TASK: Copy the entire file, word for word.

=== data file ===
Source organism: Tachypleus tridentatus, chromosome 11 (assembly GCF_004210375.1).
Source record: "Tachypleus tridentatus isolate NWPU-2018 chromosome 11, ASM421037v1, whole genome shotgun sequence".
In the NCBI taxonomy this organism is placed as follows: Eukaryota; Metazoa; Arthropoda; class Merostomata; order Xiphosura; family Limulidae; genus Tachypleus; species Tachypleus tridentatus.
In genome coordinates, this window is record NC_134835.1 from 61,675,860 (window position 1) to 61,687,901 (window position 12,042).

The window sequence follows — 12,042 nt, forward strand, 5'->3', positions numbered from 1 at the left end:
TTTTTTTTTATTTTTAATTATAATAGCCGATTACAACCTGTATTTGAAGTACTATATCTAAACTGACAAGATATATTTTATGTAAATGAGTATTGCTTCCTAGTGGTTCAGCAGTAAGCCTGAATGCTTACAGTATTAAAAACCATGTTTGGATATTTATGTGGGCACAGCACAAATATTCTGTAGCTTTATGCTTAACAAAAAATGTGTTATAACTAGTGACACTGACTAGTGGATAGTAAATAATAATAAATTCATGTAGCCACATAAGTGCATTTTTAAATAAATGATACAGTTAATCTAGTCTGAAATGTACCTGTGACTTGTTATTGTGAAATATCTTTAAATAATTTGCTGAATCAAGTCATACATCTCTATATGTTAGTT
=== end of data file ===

Source organism: Tachypleus tridentatus, chromosome 11 (assembly GCF_004210375.1).
Source record: "Tachypleus tridentatus isolate NWPU-2018 chromosome 11, ASM421037v1, whole genome shotgun sequence".
In the NCBI taxonomy this organism is placed as follows: Eukaryota; Metazoa; Arthropoda; class Merostomata; order Xiphosura; family Limulidae; genus Tachypleus; species Tachypleus tridentatus.
In genome coordinates, this window is record NC_134835.1 from 61,675,860 (window position 1) to 61,687,901 (window position 12,042).

The window sequence follows — 12,042 nt, forward strand, 5'->3', positions numbered from 1 at the left end:
TTTTTTTTTATTTTTAATTATAATAGCCGATTACAACCTGTATTTGAAGTACTATATCTAAACTGACAAGATATATTTTATGTAAATGAGTATTGCTTCCTAGTGGTTCAGCAGTAAGCCTGAATGCTTACAGTATTAAAAACCATGTTTGGATATTTATGTGGGCACAGCACAAATATTCTGTAGCTTTATGCTTAACAAAAAATGTGTTATAACTAGTGACACTGACTAGTGGATAGTAAATAATAATAAATTCATGTAGCCACATAAGTGCATTTTTAAATAAATGATACAGTTAATCTAGTCTGAAATGTACCTGTGACTTGTTATTGTGAAATATCTTTAAATAATTTGCTGAATCAAGTCATACATCTCTATATGTTAGTT